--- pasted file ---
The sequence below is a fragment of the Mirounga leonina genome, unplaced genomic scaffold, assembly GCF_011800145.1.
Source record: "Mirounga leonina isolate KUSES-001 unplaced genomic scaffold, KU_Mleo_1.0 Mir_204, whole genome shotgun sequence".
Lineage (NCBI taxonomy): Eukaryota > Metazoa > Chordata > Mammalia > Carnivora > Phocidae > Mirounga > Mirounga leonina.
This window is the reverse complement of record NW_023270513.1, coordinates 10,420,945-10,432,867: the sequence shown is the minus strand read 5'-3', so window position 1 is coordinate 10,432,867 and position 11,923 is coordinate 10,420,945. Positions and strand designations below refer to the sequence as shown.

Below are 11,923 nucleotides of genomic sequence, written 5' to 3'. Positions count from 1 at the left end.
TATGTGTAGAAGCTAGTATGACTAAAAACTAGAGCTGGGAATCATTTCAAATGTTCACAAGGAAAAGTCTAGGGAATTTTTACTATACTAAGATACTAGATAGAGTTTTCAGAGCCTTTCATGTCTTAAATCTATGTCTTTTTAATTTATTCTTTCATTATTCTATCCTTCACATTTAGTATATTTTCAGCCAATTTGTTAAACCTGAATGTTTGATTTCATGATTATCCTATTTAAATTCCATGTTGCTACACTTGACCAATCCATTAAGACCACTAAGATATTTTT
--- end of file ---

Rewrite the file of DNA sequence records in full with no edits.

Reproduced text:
The sequence below is a fragment of the Mirounga leonina genome, unplaced genomic scaffold, assembly GCF_011800145.1.
Source record: "Mirounga leonina isolate KUSES-001 unplaced genomic scaffold, KU_Mleo_1.0 Mir_204, whole genome shotgun sequence".
Lineage (NCBI taxonomy): Eukaryota > Metazoa > Chordata > Mammalia > Carnivora > Phocidae > Mirounga > Mirounga leonina.
This window is the reverse complement of record NW_023270513.1, coordinates 10,420,945-10,432,867: the sequence shown is the minus strand read 5'-3', so window position 1 is coordinate 10,432,867 and position 11,923 is coordinate 10,420,945. Positions and strand designations below refer to the sequence as shown.

Below are 11,923 nucleotides of genomic sequence, written 5' to 3'. Positions count from 1 at the left end.
TATGTGTAGAAGCTAGTATGACTAAAAACTAGAGCTGGGAATCATTTCAAATGTTCACAAGGAAAAGTCTAGGGAATTTTTACTATACTAAGATACTAGATAGAGTTTTCAGAGCCTTTCATGTCTTAAATCTATGTCTTTTTAATTTATTCTTTCATTATTCTATCCTTCACATTTAGTATATTTTCAGCCAATTTGTTAAACCTGAATGTTTGATTTCATGATTATCCTATTTAAATTCCATGTTGCTACACTTGACCAATCCATTAAGACCACTAAGATATTTTT